Campus & Community

Women wage peace

2 min read

Women Waging Peace, a global network of women working to stabilize regions of violent conflict, is holding its second annual colloquium Nov. 4-18. The initiative was founded last year by Swanee Hunt, director of the Kennedy School of Government’s Women and Public Policy Program.

“Our first year has been a spectacular success,” Hunt said. “It’s tremendously rewarding to be able to facilitate connections among these exceptional women – through the Internet and meetings at Harvard, in New York City, and around the world. This colloquium will expand their network and heighten their visibility on a global scale.”

Secretary of State Madeleine Albright recently described Women Waging Peace as “a tireless champion of the brave and innovative women around the world who are saying ‘no’ to violent conflict and ‘yes’ to peace. They are helping citizens in areas of conflict around the world move their countries along the difficult but critical path to peace.”

One of the primary goals of Women Waging Peace is to persuade government leaders to include women in high-level peace negotiations. As a result of meetings this past summer between Rwandan President Paul Kagame and representatives of Women Waging Peace, Kagame agreed to appoint three women to the Rwandan negotiating team for the Congo/Uganda peace talks, one of whom, Aloysia Inyumba, is attending the colloquium at Harvard. In response to Kagame’s decision, the Ugandans added a woman to their all-male team.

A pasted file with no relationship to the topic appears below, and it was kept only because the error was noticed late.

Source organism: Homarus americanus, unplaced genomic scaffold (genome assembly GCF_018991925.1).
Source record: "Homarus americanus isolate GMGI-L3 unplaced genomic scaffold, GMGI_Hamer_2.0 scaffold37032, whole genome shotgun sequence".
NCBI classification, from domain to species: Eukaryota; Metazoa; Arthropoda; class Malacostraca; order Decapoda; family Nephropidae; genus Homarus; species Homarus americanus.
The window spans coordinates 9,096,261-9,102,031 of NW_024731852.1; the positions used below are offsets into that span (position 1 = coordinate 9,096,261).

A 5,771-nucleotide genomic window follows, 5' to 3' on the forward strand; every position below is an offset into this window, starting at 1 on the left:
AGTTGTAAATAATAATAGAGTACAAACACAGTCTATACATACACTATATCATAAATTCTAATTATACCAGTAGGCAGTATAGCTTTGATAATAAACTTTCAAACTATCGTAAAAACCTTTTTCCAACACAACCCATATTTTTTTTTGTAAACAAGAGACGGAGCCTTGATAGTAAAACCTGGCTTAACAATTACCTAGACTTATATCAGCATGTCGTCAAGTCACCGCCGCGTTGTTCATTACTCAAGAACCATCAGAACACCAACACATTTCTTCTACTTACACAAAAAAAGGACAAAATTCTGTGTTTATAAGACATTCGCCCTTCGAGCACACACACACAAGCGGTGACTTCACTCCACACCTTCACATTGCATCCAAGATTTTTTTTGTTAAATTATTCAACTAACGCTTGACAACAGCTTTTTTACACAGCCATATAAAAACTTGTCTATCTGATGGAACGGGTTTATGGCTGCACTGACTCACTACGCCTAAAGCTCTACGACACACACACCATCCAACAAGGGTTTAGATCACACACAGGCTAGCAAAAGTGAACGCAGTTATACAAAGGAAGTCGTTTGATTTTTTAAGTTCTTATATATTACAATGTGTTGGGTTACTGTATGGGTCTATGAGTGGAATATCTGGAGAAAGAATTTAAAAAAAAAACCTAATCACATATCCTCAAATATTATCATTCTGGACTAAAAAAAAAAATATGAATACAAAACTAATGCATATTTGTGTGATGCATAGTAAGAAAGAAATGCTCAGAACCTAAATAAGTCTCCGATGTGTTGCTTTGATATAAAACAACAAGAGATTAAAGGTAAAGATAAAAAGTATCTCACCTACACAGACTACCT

The colloquium brings together women from conflicts in Afghanistan, Azerbaijan/Armenia, Burundi, Colombia, Cyprus, East Timor, Guatemala, India/Pakistan, Indonesia, the Israel/Palestine conflict, Mexico, New Zealand, Northern Ireland, the post-Yugoslav region, Russia, Rwanda, Sierra Leone, Sri Lanka, South Africa, Sudan, and the United States.

One of the highlights of the colloquium is Policy Day on Nov. 17. Government officials, journalists, funders, and diplomats will meet the delegates for in-depth discussions of the ways they can influence decision-making. Other events, some of which are open to the press and general public, include a three-day research symposium, panel discussions, and a variety of seminars.

For more information about the colloquium or on Women Waging Peace, please call (617) 495-8290 or visit the organization’s Web site at